Beauty Convos with Gad #3: What Are We Going to Take Forward After The Crisis?

I had the privilege of catching up with my good friend and beauty stylist to the stars, Gad Cohen.  I totally scrapped my intended “look” for the chat (a groovy headscarf) and played up the moment.  A few hours prior to our chat, I decided to wash my hair and then ran into a meeting that lasted much longer than anticipated.  I was left with only a few minutes to prep.  So I leaned into it.  I didn’t blow dry my hair but, instead, worked with the au natural waviness and fullness.

Why am I telling you all this?  Because it became the theme of our discussion: embracing the NOW.

Gad and I kicked off our chat discussing the New York Times article: What Is Beauty Now by Mara Altman.  Altman shares a number of different opinions around our responses to the beauty constraints during this crisis, and what’s going to happen when it’s all over.  She describes the sheer panic people are experiencing over their gray hairs and how they are jumping out of their seats in anticipation of salons opening up.  While others, she writes, are embracing their new-found liberation from beauty maintenance.  When it comes to the moment we can go back to normal living, the article shares the concern that beauty brands will shame us into trying to get plucked, primped and preened by pointing out how we’ve all gone to pot. But the article raises the opinions of others — like that of Gad — that we will be a lot more empathetic and embracing of others’  appearances.  And that we will all come out better from this experience.

I tend towards the “glass half full side of things” and agree with the last sentiment.  Given that Gad is part of the beauty industry that Altman refers to, I asked him if he agrees that people will be convinced that they will be crappy about themselves and succumb to the beauty industry’s call for transformation.  He said absolutely no.  First, he believes people will reject that type of marketing and even rebel against it.  Second, he, himself, looks forward to playing with the changes that we are all experiencing — the gray strands, the longer hair, the grown out eyebrows.  The opposite of using shame, he will greet people’s evolving beauty with love, excitement and creativity. 

This discussion led us to anticipate what’s going to change for HIM when people start coming back to his atelier.  Will he be doing anything differently given what he’s learned from this crisis? Of course he will continue to do what he’s always been doing, that is, truly understand his clients — their personalities, lifestyles, aspirations and dreams — in order to create the best styles for them.  But he believes that we will all be much more focused on the NOW, i.e., how we are feeling at that moment.  In the past, we may have asked our stylists for looks that will work in different future scenarios.  We would think about what will grow out well in the long run or what has versatility.  But our sense of the future is so unsure now.  Who would have expected to be stuck working from home for months on end?  Who would have thought travel was off limits?  Who would have thought we wouldn’t be socializing or that our major source of connection would be a small screen?  We are not saying that we won’t be planning for days ahead but we will have a greater appreciation for the NOW — what we need, feel, want, expect in this moment.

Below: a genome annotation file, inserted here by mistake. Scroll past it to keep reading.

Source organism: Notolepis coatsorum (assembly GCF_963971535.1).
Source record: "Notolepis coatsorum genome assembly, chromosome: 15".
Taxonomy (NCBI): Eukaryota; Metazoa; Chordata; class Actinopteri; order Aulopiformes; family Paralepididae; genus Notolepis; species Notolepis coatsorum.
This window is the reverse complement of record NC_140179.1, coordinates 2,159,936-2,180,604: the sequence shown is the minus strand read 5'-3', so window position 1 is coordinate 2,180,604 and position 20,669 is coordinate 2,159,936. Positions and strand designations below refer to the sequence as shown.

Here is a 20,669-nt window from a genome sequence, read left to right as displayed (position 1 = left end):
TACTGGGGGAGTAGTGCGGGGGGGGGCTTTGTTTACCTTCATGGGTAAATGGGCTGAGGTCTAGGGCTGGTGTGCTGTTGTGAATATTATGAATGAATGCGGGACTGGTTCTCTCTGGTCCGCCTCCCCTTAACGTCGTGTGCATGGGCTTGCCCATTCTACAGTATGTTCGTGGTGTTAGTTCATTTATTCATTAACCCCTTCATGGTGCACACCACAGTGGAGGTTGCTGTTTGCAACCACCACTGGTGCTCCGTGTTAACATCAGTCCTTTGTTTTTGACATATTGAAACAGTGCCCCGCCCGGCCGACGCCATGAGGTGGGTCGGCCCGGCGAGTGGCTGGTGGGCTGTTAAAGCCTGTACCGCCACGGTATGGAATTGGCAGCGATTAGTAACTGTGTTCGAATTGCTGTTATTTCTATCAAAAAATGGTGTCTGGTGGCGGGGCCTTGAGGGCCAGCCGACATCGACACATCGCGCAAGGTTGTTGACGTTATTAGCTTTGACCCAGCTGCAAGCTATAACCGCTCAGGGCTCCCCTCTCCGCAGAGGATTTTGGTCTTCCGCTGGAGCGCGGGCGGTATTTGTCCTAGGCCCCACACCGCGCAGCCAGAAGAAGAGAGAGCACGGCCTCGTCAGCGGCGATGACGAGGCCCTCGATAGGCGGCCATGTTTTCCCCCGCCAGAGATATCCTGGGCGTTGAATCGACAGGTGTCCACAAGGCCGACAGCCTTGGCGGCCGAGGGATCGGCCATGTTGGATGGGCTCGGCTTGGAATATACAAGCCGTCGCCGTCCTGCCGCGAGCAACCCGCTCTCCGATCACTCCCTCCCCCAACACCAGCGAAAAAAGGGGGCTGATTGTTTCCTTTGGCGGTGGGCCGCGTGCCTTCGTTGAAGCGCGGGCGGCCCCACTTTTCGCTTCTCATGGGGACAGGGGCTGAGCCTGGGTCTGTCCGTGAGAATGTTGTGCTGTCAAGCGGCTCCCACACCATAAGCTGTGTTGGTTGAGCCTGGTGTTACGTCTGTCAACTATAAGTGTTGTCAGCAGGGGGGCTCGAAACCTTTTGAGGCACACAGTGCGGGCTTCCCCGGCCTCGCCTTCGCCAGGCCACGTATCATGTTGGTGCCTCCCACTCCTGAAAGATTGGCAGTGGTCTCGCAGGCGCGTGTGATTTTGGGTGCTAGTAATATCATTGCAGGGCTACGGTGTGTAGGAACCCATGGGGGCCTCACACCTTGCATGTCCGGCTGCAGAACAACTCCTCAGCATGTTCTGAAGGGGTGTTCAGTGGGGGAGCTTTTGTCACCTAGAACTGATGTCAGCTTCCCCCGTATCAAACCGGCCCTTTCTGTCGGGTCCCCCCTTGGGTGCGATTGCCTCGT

Boy, am I looking forward to that NOW moment

Week in Review: 12/4-12/10


This week on Beautyskew:

Where does our sense of style actually originate from? Weekend Observations: Where Does You Sense of Style Come From?

Gorgeous photos of fashion items made out of food!  Pic of the Week: Edible High Fashion

Week two of Karen’s quest to lose weight  30in30 Week 2: Beat It!

Sure, everyone needs a bit of research to guide us but true creativity comes mostly from inspiration, not data (At least Mike McCue thinks so!) Favoring Creative Inspiration Over the Big R

More great beauty news that we had to share More to Love: Additions to the Reading Listm thi

Stay warm this weekend!

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Weekend Observations: Where Does Your Sense of Style Come From?

Individual Sense of Style

Sitting among 4 older boys playing a game of Monopoly is my daughter Laila.  She is decked out in blue footsie pj’s and a Yankees hat, rim facing the side.  While I’m used to her tomboy fashion sense, I still marvel at how un-girly her style is given how much I loved dressing up Barbies and fantasizing about being a glamazon when I was her age.

Everyone’s response to my concern for Laila’s style is:  “What do you expect, she has 2, very boyish older brothers!”   Or “She’ll grow out of it as she matures.”  Yeah, yeah, I get this but I know plenty of people who aren’t influenced by their siblings’ style at all.

So what’s at the root of our “senses of style” anyway?  The notion of an individual sense of style is bandied about all the time in fashion and beauty mags.  “Dress to match your style”, or “How to express your style in the workplace”, or “Don’t squelch your sense of style”, blah, blah, blah.  But where or how does our sense of style form in the first place? Is it related to our body types, i.e., I have broad shoulders so I might as well embrace a more masculine look, or I have a tiny waist so I’m a fifties chick all the way….?

Or does it have to do with upbringing?  My mom isn’t a particularly frilly dresser and neither am I.  But then again, my sister is pretty preppy and I’m more rocker chick.  Does some synapses form prenatally that are predisposed to Helmut Lang versus Tory Burch?

Maybe a few brain scans, infant observations and cognitive test are in order?  Ha, ha.

But seriously, does anyone have an explanation?


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